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September 6, 1921 - International Peace Arch, Peace Arch Park, US/Canadian Border, Blaine, Washington (USA), & Douglas, British Columbia (Canada). Commemorates the centennial of the Treaty of Ghent which ended the War of 1812 between the US & Great Britain. Click here for the Wikipedia article. Entry #1211 in the "Peace Movement Directory" by James Richard Bennett (2001).
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Date? - Peace Arch, Peace Arch Park, US/Canadian border. What is this? Added to the park after 2000?

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1927 - Peace Hills Cairn, Highway 2A, Hobbema, near Wetaskiwin, Alberta (Canada). Commemorates the 1867 peace treaty with the Cree Indians. Wetaskiwin means "Peace Hills." Entry #1222 in the "Peace Movement Directory" by James Richard Bennett (2001).


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1927 - Memorial Peace Park & Medicine Lodge Peace Treaty Pageant Grounds, Medicine Lodge, Barber County, Kansas (USA). Text of Kansas historical marker: "Medicine Lodge Peace Treaties. In October 1867, Kiowa, Comanche, Arapahoe, Apache and Cheyenne Indians [the Five Nations] signed a peace treaties with the Federal government. 15,000 Indians camped near by during the council, among them the famous chiefs Satanta [c1820-1878], Little Raven [d.1889] and Black Kettle [c1803-1868]. 500 soldiers acted as escort for the U.S. commissioners. Interest in this colorful spectacle was so widespread that Eastern papers sent correspondents, among them Henry M. Stanley [1841-1904], who later was to find Livingstone in Africa. While the treaties did not bring immediate peace they made possible the coming of the railroads and eventual settlement. The site of the council was at the confluence of the Medicine river and Elm creek, a little southwest of Medicine Lodge. Every five years a treaty pageant is re-enacted in this amphitheater. In Medicine Lodge there is a commemorative monument on the high school grounds." Second image shows old entrance posts. Third image shows Peace Treaty Statue in town of Medicine Lodge.
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1931 - Historical Marker, Utah Pioneer Trails and Landmarks Association, Southwestern shore of Fish Lake, Sevier County, Utah (USA). Text: "PEACE TREATY WITH FISH LAKE INDIANS Was Made Here June 14, 1873 This treaty led up to the final treaty at Cedar Grove in Grass Valley July 1, 1873, ending the Black Hawk Indian War in Southern Utah. Present at the treaty council were: Gen. Wm. B. Pace [1832-1907] George Evans Byron Pace Albert Thurber William Jex E.R. Bean G.W. Bean Abraham Halliday Wm. Robinson Chief Tabiona and 15 others." This treaty has never been broken.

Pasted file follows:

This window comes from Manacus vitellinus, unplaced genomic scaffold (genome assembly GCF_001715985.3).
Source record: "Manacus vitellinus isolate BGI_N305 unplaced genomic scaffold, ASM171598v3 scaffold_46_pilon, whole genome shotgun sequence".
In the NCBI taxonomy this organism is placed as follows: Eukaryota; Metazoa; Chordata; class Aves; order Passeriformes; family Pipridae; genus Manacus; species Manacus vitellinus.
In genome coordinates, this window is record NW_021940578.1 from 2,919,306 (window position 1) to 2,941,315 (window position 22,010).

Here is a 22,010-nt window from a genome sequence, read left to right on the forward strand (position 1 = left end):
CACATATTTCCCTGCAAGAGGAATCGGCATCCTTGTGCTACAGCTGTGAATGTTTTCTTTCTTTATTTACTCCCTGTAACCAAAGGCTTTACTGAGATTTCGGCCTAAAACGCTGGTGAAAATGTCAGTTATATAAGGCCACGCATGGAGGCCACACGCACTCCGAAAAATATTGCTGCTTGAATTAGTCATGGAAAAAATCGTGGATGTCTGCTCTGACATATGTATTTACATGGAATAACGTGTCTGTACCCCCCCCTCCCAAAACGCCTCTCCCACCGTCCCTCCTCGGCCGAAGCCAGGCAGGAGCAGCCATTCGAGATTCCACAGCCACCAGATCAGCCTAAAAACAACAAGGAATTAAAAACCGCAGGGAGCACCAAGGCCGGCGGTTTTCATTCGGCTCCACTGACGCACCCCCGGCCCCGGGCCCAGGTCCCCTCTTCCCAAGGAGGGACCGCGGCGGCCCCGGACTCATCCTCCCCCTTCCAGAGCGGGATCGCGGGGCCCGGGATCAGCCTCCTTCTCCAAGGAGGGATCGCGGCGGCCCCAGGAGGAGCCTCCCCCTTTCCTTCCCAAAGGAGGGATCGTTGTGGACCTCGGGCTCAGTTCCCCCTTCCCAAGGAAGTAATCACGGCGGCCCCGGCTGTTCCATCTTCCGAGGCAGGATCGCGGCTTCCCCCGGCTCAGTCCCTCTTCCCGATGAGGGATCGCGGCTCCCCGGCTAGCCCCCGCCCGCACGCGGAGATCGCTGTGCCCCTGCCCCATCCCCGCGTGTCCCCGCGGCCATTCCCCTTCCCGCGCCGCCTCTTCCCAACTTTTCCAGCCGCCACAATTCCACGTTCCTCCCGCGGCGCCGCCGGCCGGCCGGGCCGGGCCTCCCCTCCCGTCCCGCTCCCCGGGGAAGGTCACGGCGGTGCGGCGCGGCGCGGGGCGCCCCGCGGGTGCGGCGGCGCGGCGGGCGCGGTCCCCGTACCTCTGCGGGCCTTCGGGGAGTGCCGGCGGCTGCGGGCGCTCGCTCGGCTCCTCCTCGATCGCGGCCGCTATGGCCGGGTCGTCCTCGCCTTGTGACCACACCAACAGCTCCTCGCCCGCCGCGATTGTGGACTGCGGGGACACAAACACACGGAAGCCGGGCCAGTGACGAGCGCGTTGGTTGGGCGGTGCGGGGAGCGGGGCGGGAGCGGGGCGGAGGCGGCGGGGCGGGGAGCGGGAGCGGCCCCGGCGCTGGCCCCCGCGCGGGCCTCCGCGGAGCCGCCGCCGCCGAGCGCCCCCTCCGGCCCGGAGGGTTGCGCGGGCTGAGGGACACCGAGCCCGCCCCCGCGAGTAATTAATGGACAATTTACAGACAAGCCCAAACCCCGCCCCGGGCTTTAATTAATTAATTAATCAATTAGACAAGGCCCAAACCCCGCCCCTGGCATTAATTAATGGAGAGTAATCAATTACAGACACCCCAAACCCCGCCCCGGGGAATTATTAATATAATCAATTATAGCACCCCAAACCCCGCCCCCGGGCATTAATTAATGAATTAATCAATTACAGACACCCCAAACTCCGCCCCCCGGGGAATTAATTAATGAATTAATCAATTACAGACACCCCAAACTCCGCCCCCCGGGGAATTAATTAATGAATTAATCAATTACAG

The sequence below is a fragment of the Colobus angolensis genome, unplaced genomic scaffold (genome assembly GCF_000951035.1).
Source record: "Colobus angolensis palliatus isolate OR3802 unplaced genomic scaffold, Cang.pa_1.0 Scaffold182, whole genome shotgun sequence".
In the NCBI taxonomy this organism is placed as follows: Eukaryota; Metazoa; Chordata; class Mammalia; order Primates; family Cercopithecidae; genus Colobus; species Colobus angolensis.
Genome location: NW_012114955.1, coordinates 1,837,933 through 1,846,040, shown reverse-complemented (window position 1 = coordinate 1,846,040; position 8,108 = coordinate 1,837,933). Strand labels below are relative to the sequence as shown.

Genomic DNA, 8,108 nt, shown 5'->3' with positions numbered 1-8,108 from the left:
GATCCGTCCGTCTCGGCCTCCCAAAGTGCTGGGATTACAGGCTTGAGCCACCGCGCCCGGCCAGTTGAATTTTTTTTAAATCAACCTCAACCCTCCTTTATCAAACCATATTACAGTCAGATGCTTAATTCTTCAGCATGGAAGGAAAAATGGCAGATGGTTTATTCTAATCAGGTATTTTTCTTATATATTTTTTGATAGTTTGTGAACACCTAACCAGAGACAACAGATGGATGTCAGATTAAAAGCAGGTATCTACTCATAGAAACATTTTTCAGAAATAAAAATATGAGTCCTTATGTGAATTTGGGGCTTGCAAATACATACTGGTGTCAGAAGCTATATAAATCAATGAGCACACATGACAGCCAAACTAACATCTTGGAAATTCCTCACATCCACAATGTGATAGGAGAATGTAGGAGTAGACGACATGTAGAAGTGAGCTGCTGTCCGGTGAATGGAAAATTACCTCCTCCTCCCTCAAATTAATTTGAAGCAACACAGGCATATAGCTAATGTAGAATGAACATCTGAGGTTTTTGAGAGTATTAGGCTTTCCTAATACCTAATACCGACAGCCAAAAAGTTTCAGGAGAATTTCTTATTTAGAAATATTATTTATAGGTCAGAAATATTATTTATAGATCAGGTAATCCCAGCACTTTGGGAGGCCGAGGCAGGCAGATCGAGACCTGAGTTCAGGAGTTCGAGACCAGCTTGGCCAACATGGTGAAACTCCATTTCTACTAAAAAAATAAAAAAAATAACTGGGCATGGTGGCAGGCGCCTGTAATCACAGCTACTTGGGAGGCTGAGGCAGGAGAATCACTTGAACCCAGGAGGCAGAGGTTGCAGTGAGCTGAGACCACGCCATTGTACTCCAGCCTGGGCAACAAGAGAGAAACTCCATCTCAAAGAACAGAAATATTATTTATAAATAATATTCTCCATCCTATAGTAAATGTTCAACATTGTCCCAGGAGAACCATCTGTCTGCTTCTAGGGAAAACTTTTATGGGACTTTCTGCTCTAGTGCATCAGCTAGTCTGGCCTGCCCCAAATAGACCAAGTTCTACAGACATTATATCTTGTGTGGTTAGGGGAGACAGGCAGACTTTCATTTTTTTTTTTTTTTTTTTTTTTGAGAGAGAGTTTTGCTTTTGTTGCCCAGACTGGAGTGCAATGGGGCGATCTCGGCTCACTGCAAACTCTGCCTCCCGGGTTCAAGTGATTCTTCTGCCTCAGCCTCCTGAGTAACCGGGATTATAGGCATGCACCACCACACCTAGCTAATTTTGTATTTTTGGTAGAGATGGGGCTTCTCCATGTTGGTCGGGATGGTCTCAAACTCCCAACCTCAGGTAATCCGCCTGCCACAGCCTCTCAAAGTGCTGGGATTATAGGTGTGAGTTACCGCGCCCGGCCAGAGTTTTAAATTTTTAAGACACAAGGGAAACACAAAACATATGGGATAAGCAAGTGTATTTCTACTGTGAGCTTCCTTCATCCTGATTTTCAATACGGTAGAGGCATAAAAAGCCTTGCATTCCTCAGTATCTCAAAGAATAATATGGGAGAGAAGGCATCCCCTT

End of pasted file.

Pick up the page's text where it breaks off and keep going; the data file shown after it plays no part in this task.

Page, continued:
June 25, 1933 - Old Crossing Treaty Monument, Red Lake County Park, Huot, Red Lake County, Minnesota (USA). Life-sized bronze statue of a Chippewa/Ojibwe man holding a peace pipe. Sculpted by Carl C. Mose [1903-1973]. At the site of the 1863 Treaty of Old Crossing between the US government & Red Lake/Pembina Ojibwe in which the Ojibwe cede about 11,000,000 acres of the Red River Valley (an area approximately 180 miles long north-to-south & 127 miles wide) for $510,000 & various goods, provisions & presents. This same site was well-known even before the treaty. For about 30 years in the mid-1800's it was the chosen location by oxcart drivers - freighting goods on the Pembina Trail between St. Paul & today's Winnipeg, Manitoba (Canada) - to cross/ford the Red Lake River. For the last 20 years, Old Crossing Treaty Park has been used by L'Association des Francais du Nord / The association of the French of the North (AFRAN) to host a multi-cultural Chautauqua & French Festival in late August. The festival involves native Americans & Canadians, Metis, Red River Valley residents of French-Canadian descent & people of other ethnic heritage."